Of course from where Dax was standing, it just looked like Aer had poured some water into his lock, meditated, and then the door opened with a click.
“You did it?” He stepped past Aer to push the door open. “You did it!”
If Aer wasn't so anxious, she might have laughed at the man's excitement. ”The door lock has a lump of ice in it, but it should melt relatively quickly.”
“Hah! My keys were in here!” After picking up his keys, he rushed out of the room and spread his arms. “Thank you so much! I could just kiss you!”
Aer's face turned pale. ”M-maybe you could pay me instead?”
“Oh, that too!” He quickly reached into his pocket and pulled out a fine looking purse. He pulled out Aer's hand and started shaking out coins into it. “I'm not sure how much it was, but it was at least this much right?” ”Y-yes, that's more than enough!”
Aer retracted her hand and dumped the coins into her pocket. A few of them spilled out onto the floor, but she still managed to pocket more than what the job called for. Being over paid for a job was typically something Aer didn't permit, but she just wanted to be on her way. ”Thank you for using the adventure's guild. I must be off, as there's a missing person that needs to be found.”
Aer was usually far more polite with her clients, but she felt that if she didn't take the opportunity to disengage, she 'd be talking with Dax well into the evening.
“By the way Aer, I need to ask you something. Real quick before you leave.” Dax calmed down noticably before pitching his question. “Do you believe we have a limited number of chances to get our life right?”
The question was strange enough that it stopped Aer dead in her tracks. ”Excuse me?”
“What's the most dangerous quest you've ever undertaken?”
That was a hard one to answer. Aer was still in a rush to leave, so she recalled something at the front of her memory. ”There were some monsters in an abandoned castle. The castle was very old, the monsters were very strong, and we were entirely outnumbered.”
the elf sighed. ”We didn't all make it out of there alive.”
“But you did.” Dax smiled. “And I'm sure you had to make a lot of decisions in order to get out of there alive. Take this path, attack this creature here, regroup on the steps-” ”I suppose I did make a lot of choices, but I made each of them once.”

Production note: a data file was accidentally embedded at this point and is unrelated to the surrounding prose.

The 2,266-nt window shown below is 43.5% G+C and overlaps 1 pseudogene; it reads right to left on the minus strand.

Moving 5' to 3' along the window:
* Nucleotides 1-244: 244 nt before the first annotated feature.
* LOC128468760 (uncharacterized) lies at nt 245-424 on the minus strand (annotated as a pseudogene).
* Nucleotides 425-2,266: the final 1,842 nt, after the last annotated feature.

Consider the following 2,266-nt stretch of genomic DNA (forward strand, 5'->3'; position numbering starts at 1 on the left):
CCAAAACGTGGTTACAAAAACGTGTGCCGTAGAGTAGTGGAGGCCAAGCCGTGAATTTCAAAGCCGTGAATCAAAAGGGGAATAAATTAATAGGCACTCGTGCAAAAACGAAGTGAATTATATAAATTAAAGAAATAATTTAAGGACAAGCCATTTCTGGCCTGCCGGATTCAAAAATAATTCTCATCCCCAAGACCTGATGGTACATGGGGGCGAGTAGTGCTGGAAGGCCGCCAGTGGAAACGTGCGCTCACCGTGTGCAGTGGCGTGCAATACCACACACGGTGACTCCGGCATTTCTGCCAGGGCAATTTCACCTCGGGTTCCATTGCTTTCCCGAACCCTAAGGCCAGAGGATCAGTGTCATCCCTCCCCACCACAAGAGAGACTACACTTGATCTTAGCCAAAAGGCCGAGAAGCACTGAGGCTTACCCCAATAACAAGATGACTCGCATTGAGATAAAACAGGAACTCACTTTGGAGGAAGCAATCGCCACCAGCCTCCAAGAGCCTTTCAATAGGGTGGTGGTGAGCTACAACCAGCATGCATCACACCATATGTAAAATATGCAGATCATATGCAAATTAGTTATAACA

“Well, that's what you remember.” Dax stroked his chin. “Maybe that wasn't the first time you had been in that position. Maybe you had many attempts to get it right, but you simply don't remember them.” He gestured with his hands. “Like every time you died, you were given another chance to get it right.”
Aer fret her brow. ”If I can't remember my old choices, I'm not sure they would really matter in the long run.”
She threw her hand off to the side. ”What's the point of having multiple chances if I cant remember your actions? Why Wouldn't I just make the same choices again?”
“Oh, I didn't think of that.” Dax looked away from Aer. “Oh! I got it!” He shook his finger at her. “Maybe you don't remember, but someone else might have been able to! Maybe they were even guiding you so that you would survive!” ”Then I would ask why they didn't try to save everyone.”
“Hmm...” Dax rubbed his chin more. “It can be hard to figure people out. Maybe they felt they did the best they could, or maybe it was simply impossible to save everyone.” he looked back at Aer. “Did you feel like someone was looking out for you in that mess? Other than divine entities of course.”
Aer sighed and closed her eyes. ”Yea, one of the guys there. He was definitely looking out for everyone.”
She shook her head. ”I can't even remember his name, I haven't seen him again since.”
She looked up at Dax. ”But leaders are suppose to look out for everyone. That's hardly a reason to suspect a phenomenon like multiple chances at life. Why believe in something so strange?”
The old man chuckled and shook his head. “Aer Aer Aer, there are two types of people in this life: Those that ask why, and those that ask why not.” He started to walk into his study. “People who only ever ask 'why' are missing the boat completely. It is only when we ask ourselves 'why not' that we are welcomed to a world of possibilities. 'why not' is the language of researchers, discoveries, and most importantly, adventurers.” He let out a heart felt laugh. “You should embrace that side of yourself Aer, it's what makes you do incredible things.” ”Perhaps.”
Aer was done here, and couldn't wait to leave the tower. She just hoped this Grisaia servant was more hospitable than her former client.